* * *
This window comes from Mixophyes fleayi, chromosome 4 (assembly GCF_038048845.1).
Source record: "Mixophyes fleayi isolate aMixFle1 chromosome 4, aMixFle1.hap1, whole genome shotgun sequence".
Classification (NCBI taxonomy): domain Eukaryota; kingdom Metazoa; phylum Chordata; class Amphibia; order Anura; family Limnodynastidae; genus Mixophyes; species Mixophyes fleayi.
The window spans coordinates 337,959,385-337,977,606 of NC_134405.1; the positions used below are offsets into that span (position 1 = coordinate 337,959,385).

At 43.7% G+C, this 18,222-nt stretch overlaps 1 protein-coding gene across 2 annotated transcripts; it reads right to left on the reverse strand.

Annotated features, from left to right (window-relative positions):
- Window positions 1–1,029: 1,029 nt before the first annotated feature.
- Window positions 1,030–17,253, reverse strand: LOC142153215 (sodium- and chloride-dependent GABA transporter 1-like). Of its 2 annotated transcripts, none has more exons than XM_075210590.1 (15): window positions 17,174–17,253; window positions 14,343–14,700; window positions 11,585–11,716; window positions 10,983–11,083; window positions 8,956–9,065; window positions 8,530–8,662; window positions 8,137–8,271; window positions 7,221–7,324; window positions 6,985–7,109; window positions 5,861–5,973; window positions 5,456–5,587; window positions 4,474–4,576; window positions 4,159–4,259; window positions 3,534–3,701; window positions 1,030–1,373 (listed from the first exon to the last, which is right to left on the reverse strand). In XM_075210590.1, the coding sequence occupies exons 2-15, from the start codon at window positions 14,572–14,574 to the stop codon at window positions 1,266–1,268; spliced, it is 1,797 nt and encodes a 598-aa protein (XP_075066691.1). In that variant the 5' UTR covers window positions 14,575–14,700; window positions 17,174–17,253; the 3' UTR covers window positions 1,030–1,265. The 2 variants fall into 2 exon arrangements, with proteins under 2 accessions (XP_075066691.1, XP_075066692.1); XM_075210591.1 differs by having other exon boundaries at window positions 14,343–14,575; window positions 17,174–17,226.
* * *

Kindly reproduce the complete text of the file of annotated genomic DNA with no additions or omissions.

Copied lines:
This window comes from Mixophyes fleayi, chromosome 4 (assembly GCF_038048845.1).
Source record: "Mixophyes fleayi isolate aMixFle1 chromosome 4, aMixFle1.hap1, whole genome shotgun sequence".
Classification (NCBI taxonomy): domain Eukaryota; kingdom Metazoa; phylum Chordata; class Amphibia; order Anura; family Limnodynastidae; genus Mixophyes; species Mixophyes fleayi.
The window spans coordinates 337,959,385-337,977,606 of NC_134405.1; the positions used below are offsets into that span (position 1 = coordinate 337,959,385).

At 43.7% G+C, this 18,222-nt stretch overlaps 1 protein-coding gene across 2 annotated transcripts; it reads right to left on the reverse strand.

Annotated features, from left to right (window-relative positions):
- Window positions 1–1,029: 1,029 nt before the first annotated feature.
- Window positions 1,030–17,253, reverse strand: LOC142153215 (sodium- and chloride-dependent GABA transporter 1-like). Of its 2 annotated transcripts, none has more exons than XM_075210590.1 (15): window positions 17,174–17,253; window positions 14,343–14,700; window positions 11,585–11,716; window positions 10,983–11,083; window positions 8,956–9,065; window positions 8,530–8,662; window positions 8,137–8,271; window positions 7,221–7,324; window positions 6,985–7,109; window positions 5,861–5,973; window positions 5,456–5,587; window positions 4,474–4,576; window positions 4,159–4,259; window positions 3,534–3,701; window positions 1,030–1,373 (listed from the first exon to the last, which is right to left on the reverse strand). In XM_075210590.1, the coding sequence occupies exons 2-15, from the start codon at window positions 14,572–14,574 to the stop codon at window positions 1,266–1,268; spliced, it is 1,797 nt and encodes a 598-aa protein (XP_075066691.1). In that variant the 5' UTR covers window positions 14,575–14,700; window positions 17,174–17,253; the 3' UTR covers window positions 1,030–1,265. The 2 variants fall into 2 exon arrangements, with proteins under 2 accessions (XP_075066691.1, XP_075066692.1); XM_075210591.1 differs by having other exon boundaries at window positions 14,343–14,575; window positions 17,174–17,226.